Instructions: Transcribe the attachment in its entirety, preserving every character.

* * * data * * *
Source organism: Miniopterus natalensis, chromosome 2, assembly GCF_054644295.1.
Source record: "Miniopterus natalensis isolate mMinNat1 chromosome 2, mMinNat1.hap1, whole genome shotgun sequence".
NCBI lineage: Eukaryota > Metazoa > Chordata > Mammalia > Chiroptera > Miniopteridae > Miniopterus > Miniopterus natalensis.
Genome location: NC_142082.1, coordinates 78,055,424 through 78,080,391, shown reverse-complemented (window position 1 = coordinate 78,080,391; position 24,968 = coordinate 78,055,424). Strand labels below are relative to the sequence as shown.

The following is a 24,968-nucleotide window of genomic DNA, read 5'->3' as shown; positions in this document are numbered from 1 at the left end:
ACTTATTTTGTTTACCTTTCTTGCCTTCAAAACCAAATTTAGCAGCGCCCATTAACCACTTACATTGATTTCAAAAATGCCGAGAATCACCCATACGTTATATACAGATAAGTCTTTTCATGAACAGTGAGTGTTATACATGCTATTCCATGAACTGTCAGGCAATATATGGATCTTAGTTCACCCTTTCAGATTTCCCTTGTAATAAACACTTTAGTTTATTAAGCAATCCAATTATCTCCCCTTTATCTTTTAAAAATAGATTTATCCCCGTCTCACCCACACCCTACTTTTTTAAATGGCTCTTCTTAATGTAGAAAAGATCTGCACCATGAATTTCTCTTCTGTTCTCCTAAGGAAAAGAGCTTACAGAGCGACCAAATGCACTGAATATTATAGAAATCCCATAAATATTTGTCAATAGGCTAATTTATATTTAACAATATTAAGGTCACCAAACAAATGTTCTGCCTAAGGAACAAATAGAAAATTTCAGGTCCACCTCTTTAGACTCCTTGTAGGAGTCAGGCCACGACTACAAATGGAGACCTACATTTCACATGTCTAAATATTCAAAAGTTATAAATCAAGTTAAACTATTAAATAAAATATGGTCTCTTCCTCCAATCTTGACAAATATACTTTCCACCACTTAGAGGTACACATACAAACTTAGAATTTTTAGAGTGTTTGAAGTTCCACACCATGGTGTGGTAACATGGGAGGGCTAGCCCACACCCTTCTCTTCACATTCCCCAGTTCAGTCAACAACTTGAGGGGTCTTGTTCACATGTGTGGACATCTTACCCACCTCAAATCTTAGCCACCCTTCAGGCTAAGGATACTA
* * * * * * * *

Source organism: Miniopterus natalensis, chromosome 2, assembly GCF_054644295.1.
Source record: "Miniopterus natalensis isolate mMinNat1 chromosome 2, mMinNat1.hap1, whole genome shotgun sequence".
NCBI lineage: Eukaryota > Metazoa > Chordata > Mammalia > Chiroptera > Miniopteridae > Miniopterus > Miniopterus natalensis.
Genome location: NC_142082.1, coordinates 78,055,424 through 78,080,391, shown reverse-complemented (window position 1 = coordinate 78,080,391; position 24,968 = coordinate 78,055,424). Strand labels below are relative to the sequence as shown.

The following is a 24,968-nucleotide window of genomic DNA, read 5'->3' as shown; positions in this document are numbered from 1 at the left end:
ACTTATTTTGTTTACCTTTCTTGCCTTCAAAACCAAATTTAGCAGCGCCCATTAACCACTTACATTGATTTCAAAAATGCCGAGAATCACCCATACGTTATATACAGATAAGTCTTTTCATGAACAGTGAGTGTTATACATGCTATTCCATGAACTGTCAGGCAATATATGGATCTTAGTTCACCCTTTCAGATTTCCCTTGTAATAAACACTTTAGTTTATTAAGCAATCCAATTATCTCCCCTTTATCTTTTAAAAATAGATTTATCCCCGTCTCACCCACACCCTACTTTTTTAAATGGCTCTTCTTAATGTAGAAAAGATCTGCACCATGAATTTCTCTTCTGTTCTCCTAAGGAAAAGAGCTTACAGAGCGACCAAATGCACTGAATATTATAGAAATCCCATAAATATTTGTCAATAGGCTAATTTATATTTAACAATATTAAGGTCACCAAACAAATGTTCTGCCTAAGGAACAAATAGAAAATTTCAGGTCCACCTCTTTAGACTCCTTGTAGGAGTCAGGCCACGACTACAAATGGAGACCTACATTTCACATGTCTAAATATTCAAAAGTTATAAATCAAGTTAAACTATTAAATAAAATATGGTCTCTTCCTCCAATCTTGACAAATATACTTTCCACCACTTAGAGGTACACATACAAACTTAGAATTTTTAGAGTGTTTGAAGTTCCACACCATGGTGTGGTAACATGGGAGGGCTAGCCCACACCCTTCTCTTCACATTCCCCAGTTCAGTCAACAACTTGAGGGGTCTTGTTCACATGTGTGGACATCTTACCCACCTCAAATCTTAGCCACCCTTCAGGCTAAGGATACTA